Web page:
It is still another object of the invention to provide a lead ore treatment process whereby the recovery of the copper and silver in the ore is enhanced in the copper circuit by the removal of arsenic and antimony from the speiss.
Additional objects and advantages will be readily apparent as the invention is hereinafter described in detail.
Arsenic and antimony are volatilized (fumed) from speiss by roasting the speiss in the presence of controlled amounts of a sulfur source and a carbon source. The roasted speiss (calcine) is added to the copper circuit to recover the copper, silver and other metals present therein. The fume from the roasting operation is contacted with water at an elevated temperature and pressure to selectively separate the arsenic in commercially pure form from the antimony, with the antimony residue being recycled to the lead circuit, e.g., at the sintering operation or to the blast furnace.
The accompanying drawing is a diagrammatic flow sheet illustrating one embodiment of the process of this invention.
Although the process in accordance with the invention can be employed to treat speisses from 11 sources, e.g., nickel ores, the invention will be described with reference to a speiss obtained from a lead circuit containing speiss forming copper values. Typical compositions of these speisses vary widely and typically contain, by weight, about 50 to 60% copper, 8 to 12% lead, 0.5 to 1.5% iron, 1 to 5% sulfur, 15 to 20% arsenic, 5 to 10% antimony and in oz./ton, about 100 to 500 silver. As noted hereinabove, the speiss typically consists of Cu3 As, Cu3 Sb and Fe2 As, intermingled with an additional emulsion of very fine PbS-Cu2 S matte particles.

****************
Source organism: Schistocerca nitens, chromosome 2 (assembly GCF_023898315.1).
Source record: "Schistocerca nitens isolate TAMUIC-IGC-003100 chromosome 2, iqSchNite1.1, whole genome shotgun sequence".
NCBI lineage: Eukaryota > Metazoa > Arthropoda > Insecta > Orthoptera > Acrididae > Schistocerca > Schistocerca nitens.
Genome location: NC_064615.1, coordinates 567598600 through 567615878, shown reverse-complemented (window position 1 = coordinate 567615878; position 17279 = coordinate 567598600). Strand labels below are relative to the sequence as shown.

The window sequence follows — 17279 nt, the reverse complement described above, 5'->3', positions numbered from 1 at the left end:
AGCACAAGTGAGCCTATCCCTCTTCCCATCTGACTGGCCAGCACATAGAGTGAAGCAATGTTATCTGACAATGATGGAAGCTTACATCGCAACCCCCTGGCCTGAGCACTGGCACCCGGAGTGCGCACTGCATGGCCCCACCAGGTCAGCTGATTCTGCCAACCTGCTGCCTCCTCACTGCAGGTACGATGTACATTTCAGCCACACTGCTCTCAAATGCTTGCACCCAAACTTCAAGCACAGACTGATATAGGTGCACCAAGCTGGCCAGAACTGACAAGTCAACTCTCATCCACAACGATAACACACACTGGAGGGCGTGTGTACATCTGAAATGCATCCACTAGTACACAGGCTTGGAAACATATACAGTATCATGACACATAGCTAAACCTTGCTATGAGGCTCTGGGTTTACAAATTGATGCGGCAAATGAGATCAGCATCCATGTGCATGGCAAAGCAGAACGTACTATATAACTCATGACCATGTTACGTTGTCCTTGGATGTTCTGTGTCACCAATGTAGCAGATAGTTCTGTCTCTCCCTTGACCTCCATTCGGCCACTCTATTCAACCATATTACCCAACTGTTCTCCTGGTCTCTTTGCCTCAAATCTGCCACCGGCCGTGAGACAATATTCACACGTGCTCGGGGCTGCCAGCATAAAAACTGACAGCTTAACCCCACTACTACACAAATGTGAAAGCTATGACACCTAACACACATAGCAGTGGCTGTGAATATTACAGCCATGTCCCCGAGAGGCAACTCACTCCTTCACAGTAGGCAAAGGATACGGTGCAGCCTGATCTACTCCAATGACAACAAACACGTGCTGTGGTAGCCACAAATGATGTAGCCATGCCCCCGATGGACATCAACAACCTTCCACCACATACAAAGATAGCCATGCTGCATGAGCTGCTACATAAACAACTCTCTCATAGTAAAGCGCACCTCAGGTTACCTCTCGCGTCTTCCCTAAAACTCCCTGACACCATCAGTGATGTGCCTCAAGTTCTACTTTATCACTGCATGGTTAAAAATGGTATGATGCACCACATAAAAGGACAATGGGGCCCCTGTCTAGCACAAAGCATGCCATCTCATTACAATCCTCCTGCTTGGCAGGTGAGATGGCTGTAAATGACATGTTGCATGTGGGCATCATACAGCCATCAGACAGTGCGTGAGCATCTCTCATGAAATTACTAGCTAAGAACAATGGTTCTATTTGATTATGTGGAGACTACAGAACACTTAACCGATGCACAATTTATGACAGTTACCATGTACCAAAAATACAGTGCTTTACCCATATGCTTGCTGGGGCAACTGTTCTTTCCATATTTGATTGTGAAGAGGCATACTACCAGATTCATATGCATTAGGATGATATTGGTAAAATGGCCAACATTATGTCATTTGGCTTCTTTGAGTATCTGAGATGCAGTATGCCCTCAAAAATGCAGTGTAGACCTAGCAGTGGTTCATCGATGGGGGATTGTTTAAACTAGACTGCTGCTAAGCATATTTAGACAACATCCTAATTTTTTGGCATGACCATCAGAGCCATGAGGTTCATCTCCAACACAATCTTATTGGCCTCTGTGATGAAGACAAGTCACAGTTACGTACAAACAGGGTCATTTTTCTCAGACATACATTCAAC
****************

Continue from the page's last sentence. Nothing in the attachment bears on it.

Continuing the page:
The speiss is generally granulated and is typically prepared by pouring the molten speiss into water. The resultant speiss particle size varies from a fine powder to about 1/4 inch.
While the speiss may be roasted using any apparatus and in a batch or continuous operation, it is preferred to roast the speiss continuously using for example a Godfrey Roaster because of its demonstrated effectiveness. Using a Godfrey Roaster, it is preferred to mix the speiss, sulfur source and carbon source and to add the mixture continuously to the roaster bed near the center of the roaster hearth. Hearth rotation may be adjusted and is preferably coordinated with the number and spread of the rabbling plows to provide a residence time on the hearth sufficient to substantially volatilize the arsenic and antimony of the speiss. By volatilization is meant a visible white fume rising above the surface of the bed. It is preferred to adjust the hearth rotation to provide a visible volatilization over most of the bed surface, e.g., 90%, with volatilization substantially being complete by the last 1-3 (outside) rows formed by the rabble blades and the bed material.